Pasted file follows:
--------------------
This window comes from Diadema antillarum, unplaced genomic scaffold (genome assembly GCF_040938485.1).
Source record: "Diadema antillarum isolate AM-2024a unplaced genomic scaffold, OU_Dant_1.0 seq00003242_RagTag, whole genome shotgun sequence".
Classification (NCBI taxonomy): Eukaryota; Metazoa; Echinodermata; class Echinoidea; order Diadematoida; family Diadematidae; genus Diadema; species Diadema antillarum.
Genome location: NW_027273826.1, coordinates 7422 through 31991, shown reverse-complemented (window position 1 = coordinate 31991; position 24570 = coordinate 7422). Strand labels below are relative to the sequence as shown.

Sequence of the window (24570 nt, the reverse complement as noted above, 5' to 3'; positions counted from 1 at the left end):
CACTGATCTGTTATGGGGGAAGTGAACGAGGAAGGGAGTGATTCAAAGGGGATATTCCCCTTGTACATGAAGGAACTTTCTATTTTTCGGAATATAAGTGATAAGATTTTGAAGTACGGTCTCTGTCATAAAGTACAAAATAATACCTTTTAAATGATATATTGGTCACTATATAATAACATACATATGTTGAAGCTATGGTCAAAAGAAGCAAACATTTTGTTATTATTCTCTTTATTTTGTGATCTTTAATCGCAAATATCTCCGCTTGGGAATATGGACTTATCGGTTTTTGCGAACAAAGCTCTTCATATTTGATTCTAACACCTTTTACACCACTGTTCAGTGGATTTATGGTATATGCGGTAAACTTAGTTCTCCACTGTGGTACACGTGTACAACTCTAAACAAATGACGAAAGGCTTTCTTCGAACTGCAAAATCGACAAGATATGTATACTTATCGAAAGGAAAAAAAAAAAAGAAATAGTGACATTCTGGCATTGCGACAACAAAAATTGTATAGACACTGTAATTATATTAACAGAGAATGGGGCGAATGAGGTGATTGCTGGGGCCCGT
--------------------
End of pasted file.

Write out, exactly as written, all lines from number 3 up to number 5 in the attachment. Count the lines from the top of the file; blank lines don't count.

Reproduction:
Classification (NCBI taxonomy): Eukaryota; Metazoa; Echinodermata; class Echinoidea; order Diadematoida; family Diadematidae; genus Diadema; species Diadema antillarum.
Genome location: NW_027273826.1, coordinates 7422 through 31991, shown reverse-complemented (window position 1 = coordinate 31991; position 24570 = coordinate 7422). Strand labels below are relative to the sequence as shown.

Sequence of the window (24570 nt, the reverse complement as noted above, 5' to 3'; positions counted from 1 at the left end):